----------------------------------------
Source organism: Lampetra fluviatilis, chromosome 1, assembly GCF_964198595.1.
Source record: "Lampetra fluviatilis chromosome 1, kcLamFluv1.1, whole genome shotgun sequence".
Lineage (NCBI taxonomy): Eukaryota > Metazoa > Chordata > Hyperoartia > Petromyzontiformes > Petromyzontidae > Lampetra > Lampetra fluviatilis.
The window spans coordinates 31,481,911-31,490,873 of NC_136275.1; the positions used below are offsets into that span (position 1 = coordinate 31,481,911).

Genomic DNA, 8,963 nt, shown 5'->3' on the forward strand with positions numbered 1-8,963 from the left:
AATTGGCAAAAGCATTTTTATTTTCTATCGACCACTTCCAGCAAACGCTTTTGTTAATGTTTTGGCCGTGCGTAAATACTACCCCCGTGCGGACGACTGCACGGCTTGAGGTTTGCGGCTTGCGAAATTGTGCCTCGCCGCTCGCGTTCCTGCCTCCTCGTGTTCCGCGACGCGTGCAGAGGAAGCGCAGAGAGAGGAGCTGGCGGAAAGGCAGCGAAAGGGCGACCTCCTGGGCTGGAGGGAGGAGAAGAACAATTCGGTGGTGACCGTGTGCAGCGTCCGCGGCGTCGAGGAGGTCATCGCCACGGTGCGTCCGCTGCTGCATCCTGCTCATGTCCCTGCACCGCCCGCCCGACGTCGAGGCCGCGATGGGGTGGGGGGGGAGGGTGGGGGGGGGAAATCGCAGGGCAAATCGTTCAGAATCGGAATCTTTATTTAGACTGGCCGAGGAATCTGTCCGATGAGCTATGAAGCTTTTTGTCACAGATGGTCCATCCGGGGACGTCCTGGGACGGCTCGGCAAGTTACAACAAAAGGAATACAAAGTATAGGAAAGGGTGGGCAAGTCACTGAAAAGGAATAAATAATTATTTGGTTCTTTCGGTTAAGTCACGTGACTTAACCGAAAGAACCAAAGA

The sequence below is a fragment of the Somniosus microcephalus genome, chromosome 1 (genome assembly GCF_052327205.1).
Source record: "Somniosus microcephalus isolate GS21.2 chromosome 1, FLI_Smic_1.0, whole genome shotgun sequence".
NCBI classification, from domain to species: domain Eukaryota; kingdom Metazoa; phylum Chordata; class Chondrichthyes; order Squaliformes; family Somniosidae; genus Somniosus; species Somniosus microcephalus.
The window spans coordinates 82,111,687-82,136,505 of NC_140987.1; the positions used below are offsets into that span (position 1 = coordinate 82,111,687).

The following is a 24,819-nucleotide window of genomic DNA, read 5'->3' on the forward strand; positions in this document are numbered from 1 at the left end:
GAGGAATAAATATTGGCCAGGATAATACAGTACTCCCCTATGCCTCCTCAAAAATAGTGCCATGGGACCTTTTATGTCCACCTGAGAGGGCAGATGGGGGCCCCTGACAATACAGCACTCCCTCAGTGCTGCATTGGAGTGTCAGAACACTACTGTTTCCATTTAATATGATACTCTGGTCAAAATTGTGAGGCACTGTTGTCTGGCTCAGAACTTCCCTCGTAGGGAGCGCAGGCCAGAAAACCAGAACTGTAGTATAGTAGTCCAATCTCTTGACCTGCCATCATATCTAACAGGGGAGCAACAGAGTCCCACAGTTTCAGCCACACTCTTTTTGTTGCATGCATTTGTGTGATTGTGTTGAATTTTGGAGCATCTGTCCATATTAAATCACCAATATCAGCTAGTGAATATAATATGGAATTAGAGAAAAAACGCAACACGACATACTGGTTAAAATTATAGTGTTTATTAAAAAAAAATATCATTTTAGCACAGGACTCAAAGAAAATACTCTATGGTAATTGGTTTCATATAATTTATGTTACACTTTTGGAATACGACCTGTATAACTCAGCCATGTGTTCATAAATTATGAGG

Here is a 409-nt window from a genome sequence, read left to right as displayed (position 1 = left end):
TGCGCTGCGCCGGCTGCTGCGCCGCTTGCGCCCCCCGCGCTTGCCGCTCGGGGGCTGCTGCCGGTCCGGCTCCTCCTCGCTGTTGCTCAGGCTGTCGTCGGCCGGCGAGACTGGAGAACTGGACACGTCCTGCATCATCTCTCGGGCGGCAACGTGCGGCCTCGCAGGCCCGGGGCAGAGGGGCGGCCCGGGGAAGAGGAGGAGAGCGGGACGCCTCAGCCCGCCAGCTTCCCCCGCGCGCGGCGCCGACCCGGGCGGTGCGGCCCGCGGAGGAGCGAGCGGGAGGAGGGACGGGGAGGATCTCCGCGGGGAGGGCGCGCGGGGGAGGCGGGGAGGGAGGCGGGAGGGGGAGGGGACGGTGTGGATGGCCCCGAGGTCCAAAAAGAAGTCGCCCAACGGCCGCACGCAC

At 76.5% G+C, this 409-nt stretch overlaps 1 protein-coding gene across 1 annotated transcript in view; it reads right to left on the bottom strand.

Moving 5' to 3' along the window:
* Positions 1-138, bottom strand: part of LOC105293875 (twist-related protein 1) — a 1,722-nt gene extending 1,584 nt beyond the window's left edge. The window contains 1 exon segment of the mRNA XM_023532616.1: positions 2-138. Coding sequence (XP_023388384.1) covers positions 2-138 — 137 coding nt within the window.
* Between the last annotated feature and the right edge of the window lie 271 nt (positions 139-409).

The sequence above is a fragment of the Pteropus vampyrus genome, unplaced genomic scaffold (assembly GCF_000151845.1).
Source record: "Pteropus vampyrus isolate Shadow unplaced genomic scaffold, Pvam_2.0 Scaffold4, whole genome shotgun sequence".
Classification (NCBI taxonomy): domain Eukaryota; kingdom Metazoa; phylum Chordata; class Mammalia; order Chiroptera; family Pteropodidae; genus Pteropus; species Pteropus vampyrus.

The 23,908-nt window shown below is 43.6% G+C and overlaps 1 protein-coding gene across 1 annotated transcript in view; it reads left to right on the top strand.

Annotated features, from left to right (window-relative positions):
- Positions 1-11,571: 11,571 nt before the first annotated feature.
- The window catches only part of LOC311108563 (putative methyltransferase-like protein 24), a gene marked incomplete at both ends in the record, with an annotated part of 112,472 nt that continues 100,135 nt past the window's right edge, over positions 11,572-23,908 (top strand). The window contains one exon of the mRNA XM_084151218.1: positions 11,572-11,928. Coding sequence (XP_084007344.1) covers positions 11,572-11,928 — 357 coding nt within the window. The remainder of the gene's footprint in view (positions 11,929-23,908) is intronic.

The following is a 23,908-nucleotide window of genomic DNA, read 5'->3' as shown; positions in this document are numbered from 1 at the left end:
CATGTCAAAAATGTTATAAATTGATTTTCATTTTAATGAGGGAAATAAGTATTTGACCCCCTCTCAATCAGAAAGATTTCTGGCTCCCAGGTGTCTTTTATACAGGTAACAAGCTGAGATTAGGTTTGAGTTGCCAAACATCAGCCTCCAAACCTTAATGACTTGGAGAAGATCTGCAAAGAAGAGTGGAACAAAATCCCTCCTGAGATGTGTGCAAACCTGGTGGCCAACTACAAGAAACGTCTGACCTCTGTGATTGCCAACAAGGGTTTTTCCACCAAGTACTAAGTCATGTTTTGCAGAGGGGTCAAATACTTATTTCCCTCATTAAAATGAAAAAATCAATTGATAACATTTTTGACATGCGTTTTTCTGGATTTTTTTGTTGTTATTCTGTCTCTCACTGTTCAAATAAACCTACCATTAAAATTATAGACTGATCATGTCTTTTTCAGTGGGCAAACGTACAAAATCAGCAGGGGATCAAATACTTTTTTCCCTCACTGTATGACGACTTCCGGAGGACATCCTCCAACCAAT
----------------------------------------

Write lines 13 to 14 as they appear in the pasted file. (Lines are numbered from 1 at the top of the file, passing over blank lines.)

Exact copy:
Here is a 409-nt window from a genome sequence, read left to right as displayed (position 1 = left end):
TGCGCTGCGCCGGCTGCTGCGCCGCTTGCGCCCCCCGCGCTTGCCGCTCGGGGGCTGCTGCCGGTCCGGCTCCTCCTCGCTGTTGCTCAGGCTGTCGTCGGCCGGCGAGACTGGAGAACTGGACACGTCCTGCATCATCTCTCGGGCGGCAACGTGCGGCCTCGCAGGCCCGGGGCAGAGGGGCGGCCCGGGGAAGAGGAGGAGAGCGGGACGCCTCAGCCCGCCAGCTTCCCCCGCGCGCGGCGCCGACCCGGGCGGTGCGGCCCGCGGAGGAGCGAGCGGGAGGAGGGACGGGGAGGATCTCCGCGGGGAGGGCGCGCGGGGGAGGCGGGGAGGGAGGCGGGAGGGGGAGGGGACGGTGTGGATGGCCCCGAGGTCCAAAAAGAAGTCGCCCAACGGCCGCACGCAC